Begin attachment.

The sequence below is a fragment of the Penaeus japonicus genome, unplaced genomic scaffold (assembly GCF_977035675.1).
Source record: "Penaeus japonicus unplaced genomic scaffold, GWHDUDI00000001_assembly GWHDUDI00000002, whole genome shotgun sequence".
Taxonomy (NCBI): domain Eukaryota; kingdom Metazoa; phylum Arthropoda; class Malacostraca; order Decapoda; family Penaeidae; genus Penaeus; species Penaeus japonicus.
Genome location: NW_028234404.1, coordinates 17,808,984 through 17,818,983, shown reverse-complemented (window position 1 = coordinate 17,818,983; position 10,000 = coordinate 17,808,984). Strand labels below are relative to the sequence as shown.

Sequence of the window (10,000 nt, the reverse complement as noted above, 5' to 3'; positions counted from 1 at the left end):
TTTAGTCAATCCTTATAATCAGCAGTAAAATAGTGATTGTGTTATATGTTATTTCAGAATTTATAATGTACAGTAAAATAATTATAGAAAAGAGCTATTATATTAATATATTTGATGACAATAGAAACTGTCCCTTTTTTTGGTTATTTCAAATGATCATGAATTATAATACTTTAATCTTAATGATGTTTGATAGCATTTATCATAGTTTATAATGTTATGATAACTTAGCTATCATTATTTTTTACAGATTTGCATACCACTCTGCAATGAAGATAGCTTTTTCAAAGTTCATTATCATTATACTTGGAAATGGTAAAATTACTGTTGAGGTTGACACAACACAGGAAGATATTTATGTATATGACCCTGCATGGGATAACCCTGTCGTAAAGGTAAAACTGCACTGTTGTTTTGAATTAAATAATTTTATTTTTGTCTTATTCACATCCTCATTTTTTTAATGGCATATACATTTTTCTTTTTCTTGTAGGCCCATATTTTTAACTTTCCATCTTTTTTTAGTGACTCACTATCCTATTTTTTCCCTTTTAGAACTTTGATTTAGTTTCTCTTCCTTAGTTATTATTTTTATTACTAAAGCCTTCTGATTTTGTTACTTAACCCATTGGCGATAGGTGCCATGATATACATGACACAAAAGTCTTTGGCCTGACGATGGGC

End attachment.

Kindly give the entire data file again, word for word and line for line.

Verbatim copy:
The sequence below is a fragment of the Penaeus japonicus genome, unplaced genomic scaffold (assembly GCF_977035675.1).
Source record: "Penaeus japonicus unplaced genomic scaffold, GWHDUDI00000001_assembly GWHDUDI00000002, whole genome shotgun sequence".
Taxonomy (NCBI): domain Eukaryota; kingdom Metazoa; phylum Arthropoda; class Malacostraca; order Decapoda; family Penaeidae; genus Penaeus; species Penaeus japonicus.
Genome location: NW_028234404.1, coordinates 17,808,984 through 17,818,983, shown reverse-complemented (window position 1 = coordinate 17,818,983; position 10,000 = coordinate 17,808,984). Strand labels below are relative to the sequence as shown.

Sequence of the window (10,000 nt, the reverse complement as noted above, 5' to 3'; positions counted from 1 at the left end):
TTTAGTCAATCCTTATAATCAGCAGTAAAATAGTGATTGTGTTATATGTTATTTCAGAATTTATAATGTACAGTAAAATAATTATAGAAAAGAGCTATTATATTAATATATTTGATGACAATAGAAACTGTCCCTTTTTTTGGTTATTTCAAATGATCATGAATTATAATACTTTAATCTTAATGATGTTTGATAGCATTTATCATAGTTTATAATGTTATGATAACTTAGCTATCATTATTTTTTACAGATTTGCATACCACTCTGCAATGAAGATAGCTTTTTCAAAGTTCATTATCATTATACTTGGAAATGGTAAAATTACTGTTGAGGTTGACACAACACAGGAAGATATTTATGTATATGACCCTGCATGGGATAACCCTGTCGTAAAGGTAAAACTGCACTGTTGTTTTGAATTAAATAATTTTATTTTTGTCTTATTCACATCCTCATTTTTTTAATGGCATATACATTTTTCTTTTTCTTGTAGGCCCATATTTTTAACTTTCCATCTTTTTTTAGTGACTCACTATCCTATTTTTTCCCTTTTAGAACTTTGATTTAGTTTCTCTTCCTTAGTTATTATTTTTATTACTAAAGCCTTCTGATTTTGTTACTTAACCCATTGGCGATAGGTGCCATGATATACATGACACAAAAGTCTTTGGCCTGACGATGGGC